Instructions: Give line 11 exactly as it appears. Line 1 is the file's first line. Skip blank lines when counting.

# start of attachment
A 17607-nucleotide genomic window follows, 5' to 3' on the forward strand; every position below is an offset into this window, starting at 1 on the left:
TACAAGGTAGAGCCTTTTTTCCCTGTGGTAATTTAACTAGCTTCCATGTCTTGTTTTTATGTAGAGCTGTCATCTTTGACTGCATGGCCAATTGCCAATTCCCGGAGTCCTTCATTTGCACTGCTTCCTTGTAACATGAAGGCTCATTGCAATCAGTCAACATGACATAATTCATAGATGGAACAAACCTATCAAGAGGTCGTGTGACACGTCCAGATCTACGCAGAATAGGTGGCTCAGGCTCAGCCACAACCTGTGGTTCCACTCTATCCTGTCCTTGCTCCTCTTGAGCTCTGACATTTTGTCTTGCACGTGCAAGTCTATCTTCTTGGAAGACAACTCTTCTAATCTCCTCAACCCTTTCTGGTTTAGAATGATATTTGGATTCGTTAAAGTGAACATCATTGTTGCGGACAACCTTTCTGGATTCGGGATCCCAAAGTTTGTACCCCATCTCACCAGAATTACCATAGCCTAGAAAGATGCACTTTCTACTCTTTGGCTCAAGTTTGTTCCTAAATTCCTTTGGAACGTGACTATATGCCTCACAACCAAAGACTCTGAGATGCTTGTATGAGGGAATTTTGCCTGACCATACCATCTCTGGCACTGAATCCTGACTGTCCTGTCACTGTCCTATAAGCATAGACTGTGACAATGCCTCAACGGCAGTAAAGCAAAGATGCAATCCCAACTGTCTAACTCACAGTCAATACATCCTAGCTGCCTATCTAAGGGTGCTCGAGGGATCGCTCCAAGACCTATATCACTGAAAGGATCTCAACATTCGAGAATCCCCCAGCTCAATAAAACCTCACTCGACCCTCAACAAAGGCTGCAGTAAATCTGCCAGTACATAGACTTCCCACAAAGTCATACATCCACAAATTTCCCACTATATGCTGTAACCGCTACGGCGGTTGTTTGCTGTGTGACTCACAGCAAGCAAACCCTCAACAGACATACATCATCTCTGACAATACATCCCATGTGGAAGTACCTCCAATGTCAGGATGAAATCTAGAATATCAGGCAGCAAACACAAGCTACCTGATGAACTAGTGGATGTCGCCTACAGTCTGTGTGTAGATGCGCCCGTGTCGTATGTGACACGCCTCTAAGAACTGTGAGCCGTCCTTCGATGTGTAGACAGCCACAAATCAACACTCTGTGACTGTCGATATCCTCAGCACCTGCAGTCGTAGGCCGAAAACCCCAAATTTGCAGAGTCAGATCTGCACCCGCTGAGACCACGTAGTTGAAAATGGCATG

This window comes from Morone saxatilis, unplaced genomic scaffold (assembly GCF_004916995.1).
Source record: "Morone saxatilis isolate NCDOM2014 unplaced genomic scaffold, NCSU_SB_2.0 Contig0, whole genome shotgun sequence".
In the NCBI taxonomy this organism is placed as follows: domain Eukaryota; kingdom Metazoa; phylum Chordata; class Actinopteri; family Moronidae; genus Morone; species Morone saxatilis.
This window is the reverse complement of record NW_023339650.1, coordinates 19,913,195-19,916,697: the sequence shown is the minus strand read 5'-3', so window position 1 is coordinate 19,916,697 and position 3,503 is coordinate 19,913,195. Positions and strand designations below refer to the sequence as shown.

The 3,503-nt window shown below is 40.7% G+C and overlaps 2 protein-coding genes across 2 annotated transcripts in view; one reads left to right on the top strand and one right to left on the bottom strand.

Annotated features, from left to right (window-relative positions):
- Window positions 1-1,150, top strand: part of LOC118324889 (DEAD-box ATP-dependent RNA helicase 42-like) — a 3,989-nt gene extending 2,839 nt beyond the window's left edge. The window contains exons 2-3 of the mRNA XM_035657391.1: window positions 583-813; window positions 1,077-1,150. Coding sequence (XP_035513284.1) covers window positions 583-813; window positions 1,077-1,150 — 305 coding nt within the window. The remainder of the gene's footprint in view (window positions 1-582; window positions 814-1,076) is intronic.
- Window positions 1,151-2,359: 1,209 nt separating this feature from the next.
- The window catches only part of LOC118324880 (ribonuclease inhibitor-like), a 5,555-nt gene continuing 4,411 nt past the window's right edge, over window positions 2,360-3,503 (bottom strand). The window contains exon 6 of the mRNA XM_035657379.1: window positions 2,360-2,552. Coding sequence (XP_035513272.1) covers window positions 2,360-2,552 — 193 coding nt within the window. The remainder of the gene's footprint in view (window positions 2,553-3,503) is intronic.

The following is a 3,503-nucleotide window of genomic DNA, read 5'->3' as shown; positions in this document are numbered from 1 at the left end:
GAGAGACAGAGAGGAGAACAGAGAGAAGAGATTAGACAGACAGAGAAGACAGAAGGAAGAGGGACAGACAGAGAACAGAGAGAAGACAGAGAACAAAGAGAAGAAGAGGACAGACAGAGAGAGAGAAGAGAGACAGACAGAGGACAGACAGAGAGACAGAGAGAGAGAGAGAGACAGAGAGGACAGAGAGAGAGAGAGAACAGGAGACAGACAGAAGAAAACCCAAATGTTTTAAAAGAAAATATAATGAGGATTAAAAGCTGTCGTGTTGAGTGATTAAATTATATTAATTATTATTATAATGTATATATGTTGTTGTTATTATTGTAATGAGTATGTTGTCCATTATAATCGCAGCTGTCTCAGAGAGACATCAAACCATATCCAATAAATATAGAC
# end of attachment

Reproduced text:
- The window catches only part of LOC118324880 (ribonuclease inhibitor-like), a 5,555-nt gene continuing 4,411 nt past the window's right edge, over window positions 2,360-3,503 (bottom strand). The window contains exon 6 of the mRNA XM_035657379.1: window positions 2,360-2,552. Coding sequence (XP_035513272.1) covers window positions 2,360-2,552 — 193 coding nt within the window. The remainder of the gene's footprint in view (window positions 2,553-3,503) is intronic.